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Savoring Small Winery Tasting Experiences In The Napa Valley

Most Napa Valley visitors have heard of Robert Mondavi wines, Sutter Home and Beringer. You can buy and enjoy their wines in most U.S. grocery stores and wine shops.

But, most visitors have never heard of Elk Horn Peak, Hagafen, Miller, Madrigal or Stelzner (to name just a few...).

There's more than 350 wineries in the 38 mile long Napa Valley and only a few dozen are widely known. That doesn't mean they are the best. Sure, they make good wine, but so do many of the really small wineries.

Small and boutique wineries are real "hands on" operations. They are fun, friendly and have tons of character.

Some, like Elk Horn Peak are really laid back and built into an old barn. Ken makes an outstanding Pinot Noir.

Others, like Cosentino, have a tasting room right on Highway 29. If you like Zinfandel, their's is terrific.

The magic of small wineries and vineyards is the character and individuality they provide the Napa Valley visitor.

One company, Vintners Collective, was formed to be a collective of wines from wine makers who all scored 90+ in Wine Spectator, but were too small to have their own tasting room. So, in one place, you can sample an incredible collection of fantastic wines by wine makers dedicated to the art of fine wine.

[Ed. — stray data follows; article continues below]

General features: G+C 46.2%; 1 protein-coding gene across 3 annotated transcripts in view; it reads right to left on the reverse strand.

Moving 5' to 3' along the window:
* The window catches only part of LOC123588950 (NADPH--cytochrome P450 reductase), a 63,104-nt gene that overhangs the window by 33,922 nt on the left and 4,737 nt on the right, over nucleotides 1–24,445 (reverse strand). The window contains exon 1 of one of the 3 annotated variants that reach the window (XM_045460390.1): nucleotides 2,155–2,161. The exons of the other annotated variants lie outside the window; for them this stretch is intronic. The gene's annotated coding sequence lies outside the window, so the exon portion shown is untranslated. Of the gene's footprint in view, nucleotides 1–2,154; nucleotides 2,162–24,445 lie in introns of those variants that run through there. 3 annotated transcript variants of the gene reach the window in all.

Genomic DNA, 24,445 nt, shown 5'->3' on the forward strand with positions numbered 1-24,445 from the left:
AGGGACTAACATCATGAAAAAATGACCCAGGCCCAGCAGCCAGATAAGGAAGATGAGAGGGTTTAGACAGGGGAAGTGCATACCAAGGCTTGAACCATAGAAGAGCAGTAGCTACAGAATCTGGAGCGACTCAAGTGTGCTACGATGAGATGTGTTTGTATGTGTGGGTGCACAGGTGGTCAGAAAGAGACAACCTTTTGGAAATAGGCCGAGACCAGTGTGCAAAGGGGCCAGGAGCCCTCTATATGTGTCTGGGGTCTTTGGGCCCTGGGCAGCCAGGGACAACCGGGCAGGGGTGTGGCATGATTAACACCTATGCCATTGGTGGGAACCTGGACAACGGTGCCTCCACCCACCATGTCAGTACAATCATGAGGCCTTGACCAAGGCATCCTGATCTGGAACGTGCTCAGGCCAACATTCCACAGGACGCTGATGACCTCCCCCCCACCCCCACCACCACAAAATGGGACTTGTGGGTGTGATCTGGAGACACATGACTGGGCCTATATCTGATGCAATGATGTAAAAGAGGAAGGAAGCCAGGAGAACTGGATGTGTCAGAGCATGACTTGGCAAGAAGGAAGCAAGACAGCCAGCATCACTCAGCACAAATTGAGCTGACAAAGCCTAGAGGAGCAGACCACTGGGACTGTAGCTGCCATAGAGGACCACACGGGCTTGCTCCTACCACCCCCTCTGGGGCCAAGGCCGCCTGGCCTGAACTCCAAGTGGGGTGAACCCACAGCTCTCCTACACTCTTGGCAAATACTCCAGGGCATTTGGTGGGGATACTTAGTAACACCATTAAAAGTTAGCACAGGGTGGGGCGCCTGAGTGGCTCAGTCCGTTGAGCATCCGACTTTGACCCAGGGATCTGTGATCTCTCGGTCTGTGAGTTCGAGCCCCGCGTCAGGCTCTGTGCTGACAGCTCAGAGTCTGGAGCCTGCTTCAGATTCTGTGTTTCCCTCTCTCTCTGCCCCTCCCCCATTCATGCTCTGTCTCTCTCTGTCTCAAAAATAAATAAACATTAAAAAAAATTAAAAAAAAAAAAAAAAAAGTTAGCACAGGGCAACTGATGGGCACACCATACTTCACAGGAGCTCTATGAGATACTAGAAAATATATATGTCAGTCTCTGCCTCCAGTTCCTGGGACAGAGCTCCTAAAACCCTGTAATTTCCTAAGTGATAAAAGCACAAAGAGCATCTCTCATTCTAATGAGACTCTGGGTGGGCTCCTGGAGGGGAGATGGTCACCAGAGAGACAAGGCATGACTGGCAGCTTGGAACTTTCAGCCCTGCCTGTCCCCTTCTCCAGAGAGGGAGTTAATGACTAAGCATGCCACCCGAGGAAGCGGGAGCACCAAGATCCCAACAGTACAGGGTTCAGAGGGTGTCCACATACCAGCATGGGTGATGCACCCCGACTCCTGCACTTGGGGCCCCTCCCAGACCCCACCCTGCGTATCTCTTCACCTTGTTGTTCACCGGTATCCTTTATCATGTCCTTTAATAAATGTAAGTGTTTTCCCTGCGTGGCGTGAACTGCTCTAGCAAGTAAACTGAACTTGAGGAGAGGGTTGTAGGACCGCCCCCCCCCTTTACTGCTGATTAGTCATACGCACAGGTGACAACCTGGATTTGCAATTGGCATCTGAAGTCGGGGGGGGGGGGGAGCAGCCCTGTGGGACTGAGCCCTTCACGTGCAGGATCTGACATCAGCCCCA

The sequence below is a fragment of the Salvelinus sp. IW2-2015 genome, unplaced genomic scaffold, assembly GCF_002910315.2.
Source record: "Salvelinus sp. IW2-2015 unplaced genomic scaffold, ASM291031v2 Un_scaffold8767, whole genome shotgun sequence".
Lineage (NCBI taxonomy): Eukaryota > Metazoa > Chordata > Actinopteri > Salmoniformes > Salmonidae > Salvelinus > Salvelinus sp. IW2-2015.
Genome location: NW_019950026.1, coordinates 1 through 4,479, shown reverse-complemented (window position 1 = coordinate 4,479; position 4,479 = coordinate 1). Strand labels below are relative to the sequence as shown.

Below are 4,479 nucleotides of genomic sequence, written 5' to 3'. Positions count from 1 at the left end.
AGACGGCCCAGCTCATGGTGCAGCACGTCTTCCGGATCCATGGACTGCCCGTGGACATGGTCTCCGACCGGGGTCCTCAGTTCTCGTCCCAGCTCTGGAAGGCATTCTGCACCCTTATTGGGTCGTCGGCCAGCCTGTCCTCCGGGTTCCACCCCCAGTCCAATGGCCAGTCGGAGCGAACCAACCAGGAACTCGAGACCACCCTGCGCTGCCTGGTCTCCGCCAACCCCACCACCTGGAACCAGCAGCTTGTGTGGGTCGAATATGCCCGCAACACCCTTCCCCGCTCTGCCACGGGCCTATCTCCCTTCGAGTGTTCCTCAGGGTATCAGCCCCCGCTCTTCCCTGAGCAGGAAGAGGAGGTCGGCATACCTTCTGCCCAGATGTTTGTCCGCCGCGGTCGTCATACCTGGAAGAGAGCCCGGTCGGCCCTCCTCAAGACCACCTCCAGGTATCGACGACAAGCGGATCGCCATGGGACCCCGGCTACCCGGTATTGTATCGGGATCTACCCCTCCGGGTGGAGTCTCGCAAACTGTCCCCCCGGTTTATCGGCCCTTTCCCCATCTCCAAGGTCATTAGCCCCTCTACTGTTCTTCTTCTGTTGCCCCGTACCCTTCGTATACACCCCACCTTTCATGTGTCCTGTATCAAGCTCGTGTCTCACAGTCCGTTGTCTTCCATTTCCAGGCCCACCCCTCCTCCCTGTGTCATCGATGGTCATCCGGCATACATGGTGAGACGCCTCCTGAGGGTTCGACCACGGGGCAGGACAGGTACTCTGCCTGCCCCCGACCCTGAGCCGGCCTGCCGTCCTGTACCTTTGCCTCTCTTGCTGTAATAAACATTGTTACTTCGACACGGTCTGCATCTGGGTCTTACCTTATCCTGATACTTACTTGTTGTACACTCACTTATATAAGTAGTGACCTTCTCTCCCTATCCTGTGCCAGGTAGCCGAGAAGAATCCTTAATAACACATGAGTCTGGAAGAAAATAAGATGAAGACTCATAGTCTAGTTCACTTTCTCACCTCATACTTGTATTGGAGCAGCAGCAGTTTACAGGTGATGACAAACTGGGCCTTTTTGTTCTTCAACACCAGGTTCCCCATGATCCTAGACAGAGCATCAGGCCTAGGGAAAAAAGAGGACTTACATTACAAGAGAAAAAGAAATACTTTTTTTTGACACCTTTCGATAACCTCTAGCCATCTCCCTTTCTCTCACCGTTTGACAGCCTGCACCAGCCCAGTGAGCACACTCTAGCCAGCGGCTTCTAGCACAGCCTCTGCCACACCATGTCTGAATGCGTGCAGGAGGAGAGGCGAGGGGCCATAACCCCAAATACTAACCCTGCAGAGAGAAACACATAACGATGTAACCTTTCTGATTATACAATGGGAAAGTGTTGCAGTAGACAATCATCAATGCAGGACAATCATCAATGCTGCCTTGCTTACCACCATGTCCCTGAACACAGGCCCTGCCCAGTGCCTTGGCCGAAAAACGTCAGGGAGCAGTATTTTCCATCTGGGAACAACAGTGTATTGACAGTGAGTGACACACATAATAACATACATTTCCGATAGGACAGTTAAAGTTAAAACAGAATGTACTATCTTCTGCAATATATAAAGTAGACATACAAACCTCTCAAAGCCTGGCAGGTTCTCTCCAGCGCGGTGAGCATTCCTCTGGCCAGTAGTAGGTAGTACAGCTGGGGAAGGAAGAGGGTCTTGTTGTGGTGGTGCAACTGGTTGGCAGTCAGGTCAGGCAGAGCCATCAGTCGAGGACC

Small wineries and vineyards can give you a level of customer service and attention you may not receive at larger wineries. And, small wineries can't afford to have an attitude either. Their friendly attitude is genuine and fun. Goosecross and Stelzner are great examples of this. And their are tons more, too.

Often small and boutique wines are priced reasonably and provide a great value for the incredible quality you receive. The value of a wine isn't the price, it is what tastes good to you. Inexpensive wines can be just as good or better than expensive wines. I remember doing a blind tasting of Chardonnays a few years ago and out of 6 wines the most expensive wine came in last place when scored by the entire group.

Some of these small wineries, like Bouchaine and V. Sattui, have picnic tables and can even offer food, appetizers and nibbles to go with a bottle of their fine wine (food and wine at additional cost).

While many of these small and boutique wineries will sell you wine through the Internet, you don't have an easy way to find out which ones you like the best...unless you go their.

So, the next time you visit the Napa Valley to taste wines, try small wineries and vineyards. They'll make the experience an enjoyable and memorable one. And you can have wines shipped to your home or business to share with family and friends.

Article by Steve Sands. If you're planning a tour of Napa Valley wine country, pick up Steve's guide at: bestnapavalleywinetours.com

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